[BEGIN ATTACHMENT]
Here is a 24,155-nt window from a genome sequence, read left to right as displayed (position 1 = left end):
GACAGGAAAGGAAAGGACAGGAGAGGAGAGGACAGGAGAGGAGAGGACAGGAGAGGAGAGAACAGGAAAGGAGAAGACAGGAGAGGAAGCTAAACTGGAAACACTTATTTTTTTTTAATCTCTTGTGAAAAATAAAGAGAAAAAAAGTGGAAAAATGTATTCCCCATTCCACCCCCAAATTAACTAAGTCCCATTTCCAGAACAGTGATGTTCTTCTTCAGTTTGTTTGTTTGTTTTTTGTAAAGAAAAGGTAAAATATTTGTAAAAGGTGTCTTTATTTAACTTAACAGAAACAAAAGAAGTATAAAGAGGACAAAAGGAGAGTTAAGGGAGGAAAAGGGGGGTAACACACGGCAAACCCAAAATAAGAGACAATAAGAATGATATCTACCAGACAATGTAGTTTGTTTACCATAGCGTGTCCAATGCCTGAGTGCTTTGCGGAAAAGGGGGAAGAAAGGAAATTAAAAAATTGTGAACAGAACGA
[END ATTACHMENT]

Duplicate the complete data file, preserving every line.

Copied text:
Here is a 24,155-nt window from a genome sequence, read left to right as displayed (position 1 = left end):
GACAGGAAAGGAAAGGACAGGAGAGGAGAGGACAGGAGAGGAGAGGACAGGAGAGGAGAGAACAGGAAAGGAGAAGACAGGAGAGGAAGCTAAACTGGAAACACTTATTTTTTTTTAATCTCTTGTGAAAAATAAAGAGAAAAAAAGTGGAAAAATGTATTCCCCATTCCACCCCCAAATTAACTAAGTCCCATTTCCAGAACAGTGATGTTCTTCTTCAGTTTGTTTGTTTGTTTTTTGTAAAGAAAAGGTAAAATATTTGTAAAAGGTGTCTTTATTTAACTTAACAGAAACAAAAGAAGTATAAAGAGGACAAAAGGAGAGTTAAGGGAGGAAAAGGGGGGTAACACACGGCAAACCCAAAATAAGAGACAATAAGAATGATATCTACCAGACAATGTAGTTTGTTTACCATAGCGTGTCCAATGCCTGAGTGCTTTGCGGAAAAGGGGGAAGAAAGGAAATTAAAAAATTGTGAACAGAACGA